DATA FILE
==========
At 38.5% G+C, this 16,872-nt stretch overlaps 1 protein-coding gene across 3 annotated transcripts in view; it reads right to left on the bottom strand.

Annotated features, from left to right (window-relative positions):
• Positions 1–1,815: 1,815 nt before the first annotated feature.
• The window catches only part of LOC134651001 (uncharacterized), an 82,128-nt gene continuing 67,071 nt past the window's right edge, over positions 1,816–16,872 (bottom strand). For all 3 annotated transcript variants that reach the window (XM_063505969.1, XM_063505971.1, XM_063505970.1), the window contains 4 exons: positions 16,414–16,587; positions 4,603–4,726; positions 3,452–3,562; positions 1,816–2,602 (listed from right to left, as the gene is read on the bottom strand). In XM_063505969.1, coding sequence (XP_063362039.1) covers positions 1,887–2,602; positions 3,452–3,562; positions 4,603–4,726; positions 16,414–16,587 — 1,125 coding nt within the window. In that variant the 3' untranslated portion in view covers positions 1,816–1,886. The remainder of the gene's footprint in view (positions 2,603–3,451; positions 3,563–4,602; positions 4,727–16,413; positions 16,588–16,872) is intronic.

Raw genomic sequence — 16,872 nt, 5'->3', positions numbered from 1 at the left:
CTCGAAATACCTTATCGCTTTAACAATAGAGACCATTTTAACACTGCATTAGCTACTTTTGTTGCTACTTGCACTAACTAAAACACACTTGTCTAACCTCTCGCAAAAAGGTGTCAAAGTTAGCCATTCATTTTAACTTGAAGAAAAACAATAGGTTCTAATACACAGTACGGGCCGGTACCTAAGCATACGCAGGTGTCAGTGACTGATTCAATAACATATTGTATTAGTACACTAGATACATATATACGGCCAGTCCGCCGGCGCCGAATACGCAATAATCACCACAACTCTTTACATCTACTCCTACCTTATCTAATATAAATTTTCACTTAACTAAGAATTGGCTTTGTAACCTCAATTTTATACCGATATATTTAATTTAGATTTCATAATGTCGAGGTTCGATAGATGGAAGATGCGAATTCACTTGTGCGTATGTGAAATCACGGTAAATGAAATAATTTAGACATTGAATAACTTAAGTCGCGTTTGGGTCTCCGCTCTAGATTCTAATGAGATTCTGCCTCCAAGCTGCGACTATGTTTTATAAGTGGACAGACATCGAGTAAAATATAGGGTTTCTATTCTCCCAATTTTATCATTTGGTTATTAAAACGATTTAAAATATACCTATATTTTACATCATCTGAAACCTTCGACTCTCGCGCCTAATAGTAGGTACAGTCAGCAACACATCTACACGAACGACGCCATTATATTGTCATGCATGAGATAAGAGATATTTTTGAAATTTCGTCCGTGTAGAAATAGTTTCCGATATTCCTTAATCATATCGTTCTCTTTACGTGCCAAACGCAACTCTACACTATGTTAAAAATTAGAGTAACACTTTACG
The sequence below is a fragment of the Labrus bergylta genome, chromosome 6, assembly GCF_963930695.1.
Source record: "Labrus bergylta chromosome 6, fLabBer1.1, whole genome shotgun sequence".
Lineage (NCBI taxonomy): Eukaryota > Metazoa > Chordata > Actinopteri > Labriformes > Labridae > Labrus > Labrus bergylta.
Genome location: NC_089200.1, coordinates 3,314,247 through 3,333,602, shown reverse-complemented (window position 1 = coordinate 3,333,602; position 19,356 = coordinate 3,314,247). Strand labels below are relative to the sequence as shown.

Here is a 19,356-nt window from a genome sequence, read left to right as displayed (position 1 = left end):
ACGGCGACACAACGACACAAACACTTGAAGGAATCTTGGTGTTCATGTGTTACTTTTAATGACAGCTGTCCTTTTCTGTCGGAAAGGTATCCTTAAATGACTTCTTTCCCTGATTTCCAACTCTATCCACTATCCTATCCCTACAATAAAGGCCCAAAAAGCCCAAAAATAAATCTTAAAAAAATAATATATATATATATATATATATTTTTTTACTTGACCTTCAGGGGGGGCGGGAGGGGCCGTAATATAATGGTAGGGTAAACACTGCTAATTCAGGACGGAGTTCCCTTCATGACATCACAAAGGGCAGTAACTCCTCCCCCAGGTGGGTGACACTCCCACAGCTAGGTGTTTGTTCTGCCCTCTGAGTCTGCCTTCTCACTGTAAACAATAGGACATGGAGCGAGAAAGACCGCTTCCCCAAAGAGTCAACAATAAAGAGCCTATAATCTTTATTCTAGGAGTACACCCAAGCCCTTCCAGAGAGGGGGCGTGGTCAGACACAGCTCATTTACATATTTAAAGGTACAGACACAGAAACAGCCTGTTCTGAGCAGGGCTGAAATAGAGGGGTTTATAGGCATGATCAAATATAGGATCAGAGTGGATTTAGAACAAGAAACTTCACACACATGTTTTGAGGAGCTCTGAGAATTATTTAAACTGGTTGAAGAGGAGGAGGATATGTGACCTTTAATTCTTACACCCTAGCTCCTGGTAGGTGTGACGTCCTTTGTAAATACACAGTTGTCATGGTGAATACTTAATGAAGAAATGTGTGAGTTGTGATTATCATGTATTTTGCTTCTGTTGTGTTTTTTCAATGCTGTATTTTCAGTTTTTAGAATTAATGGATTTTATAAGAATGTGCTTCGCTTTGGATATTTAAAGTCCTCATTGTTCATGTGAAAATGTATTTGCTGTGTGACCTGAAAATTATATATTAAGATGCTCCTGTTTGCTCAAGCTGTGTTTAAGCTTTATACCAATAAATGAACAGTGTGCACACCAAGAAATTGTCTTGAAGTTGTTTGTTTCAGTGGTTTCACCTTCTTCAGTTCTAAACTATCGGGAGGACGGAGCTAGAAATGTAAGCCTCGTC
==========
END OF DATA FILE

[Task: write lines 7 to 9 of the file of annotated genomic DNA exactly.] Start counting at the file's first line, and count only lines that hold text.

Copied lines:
The sequence below is a fragment of the Labrus bergylta genome, chromosome 6, assembly GCF_963930695.1.
Source record: "Labrus bergylta chromosome 6, fLabBer1.1, whole genome shotgun sequence".
Lineage (NCBI taxonomy): Eukaryota > Metazoa > Chordata > Actinopteri > Labriformes > Labridae > Labrus > Labrus bergylta.